Modern Operating Systems by Herbert Bos ...
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Modern Operating Systems by Herbert Bos and Andrew...
Modern_Operating_Systems_by_Herbert_Bos_and_Andrew_S._Tanenbaum_4th_Ed.pdf-M ODERN O PERATING S YSTEMS
Modern Operating Systems by Herbert...
Modern_Operating_Systems_by_Herbert_Bos_and_Andrew_S._Tanenbaum_4th_Ed.pdf-M ODERN O PERATING S YSTEMS
Page 82
SEC. 1.6
mechanics of issuing a system call are highly machine dependent and often must
be expressed in assembly code, a procedure library is provided to make it possible
to make system calls from C programs and often from other languages as well.
It is useful to keep the following in mind. Any single-CPU computer can ex-
ecute only one instruction at a time.
If a process is running a user program in user
mode and needs a system service, such as reading data from a file, it has to execute
a trap instruction to transfer control to the operating system. The operating system
then figures out what the calling process wants by inspecting the parameters. Then
it carries out the system call and returns control to the instruction following the
system call.
In a sense, making a system call is like making a special kind of pro-
cedure call, only system calls enter the kernel and procedure calls do not.
To make the system-call mechanism clearer, let us take a quick look at the
system call.
As mentioned above, it has three parameters: the first one specifying
the file, the second one pointing to the buffer, and the third one giving the number
of bytes to read. Like nearly all system calls, it is invoked from C programs by cal-
ling a library procedure with the same name as the system call:
A call from a
C program might look like this:
count = read(fd, buffer, nbytes);
The system call (and the library procedure) return the number of bytes actually
read in
This value is normally the same as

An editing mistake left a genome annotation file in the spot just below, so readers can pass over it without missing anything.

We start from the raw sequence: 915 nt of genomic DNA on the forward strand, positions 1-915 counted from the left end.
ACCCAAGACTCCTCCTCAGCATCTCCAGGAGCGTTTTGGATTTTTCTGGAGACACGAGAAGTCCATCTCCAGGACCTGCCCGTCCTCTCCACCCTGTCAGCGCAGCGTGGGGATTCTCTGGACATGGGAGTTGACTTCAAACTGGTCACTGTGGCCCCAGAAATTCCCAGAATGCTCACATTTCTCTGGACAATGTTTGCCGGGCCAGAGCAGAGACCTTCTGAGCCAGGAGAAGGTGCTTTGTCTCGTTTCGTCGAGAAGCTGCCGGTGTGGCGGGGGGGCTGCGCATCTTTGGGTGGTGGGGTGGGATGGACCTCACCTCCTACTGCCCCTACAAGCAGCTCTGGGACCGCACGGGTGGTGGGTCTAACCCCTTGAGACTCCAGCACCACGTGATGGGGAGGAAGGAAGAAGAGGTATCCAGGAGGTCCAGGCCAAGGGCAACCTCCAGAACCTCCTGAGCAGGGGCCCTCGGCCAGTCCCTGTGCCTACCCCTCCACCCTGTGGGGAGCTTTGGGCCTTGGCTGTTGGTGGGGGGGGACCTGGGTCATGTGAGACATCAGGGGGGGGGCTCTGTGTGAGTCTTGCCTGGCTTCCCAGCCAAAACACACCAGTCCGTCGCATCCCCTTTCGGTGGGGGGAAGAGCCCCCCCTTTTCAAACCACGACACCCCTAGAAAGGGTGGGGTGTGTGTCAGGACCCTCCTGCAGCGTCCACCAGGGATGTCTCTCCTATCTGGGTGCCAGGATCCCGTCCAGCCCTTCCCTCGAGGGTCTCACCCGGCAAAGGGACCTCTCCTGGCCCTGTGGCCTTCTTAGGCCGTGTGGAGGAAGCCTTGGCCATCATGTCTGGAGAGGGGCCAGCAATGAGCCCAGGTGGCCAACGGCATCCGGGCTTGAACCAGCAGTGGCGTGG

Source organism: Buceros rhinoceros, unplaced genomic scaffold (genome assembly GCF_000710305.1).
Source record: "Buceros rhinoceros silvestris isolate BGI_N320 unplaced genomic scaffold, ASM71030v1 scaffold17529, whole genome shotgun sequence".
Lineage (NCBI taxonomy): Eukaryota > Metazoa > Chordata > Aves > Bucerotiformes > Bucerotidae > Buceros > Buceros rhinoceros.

, but may be smaller, if,
for example, end-of-file is encountered while reading.
If the system call cannot be carried out owing to an invalid parameter or a disk
is set to
1, and the error number is put in a global variable,
Programs should always check the results of a system call to see if an error oc-
System calls are performed in a series of steps.
To make this concept clearer,
let us examine the
call discussed above.
In preparation for calling the
brary procedure, which actually makes the
system call, the calling program
first pushes the parameters onto the stack, as shown in steps 1–3 in Fig. 1-17.
C and C++ compilers push the parameters onto the stack in reverse order for
historical reasons (having to do with making the first parameter to
, the for-
mat string, appear on top of the stack).
The first and third parameters are called by
value, but the second parameter is passed by reference, meaning that the address of
the buffer (indicated by &) is passed, not the contents of the buffer. Then comes the
actual call to the library procedure (step 4).
This instruction is the normal proce-
dure-call instruction used to call all procedures.
The library procedure, possibly written in assembly language, typically puts
the system-call number in a place where the operating system expects it, such as a
register (step 5).
Then it executes a
instruction to switch from user mode to
kernel mode and start execution at a fixed address within the kernel (step 6).
instruction is actually fairly similar to the procedure-call instruction in the

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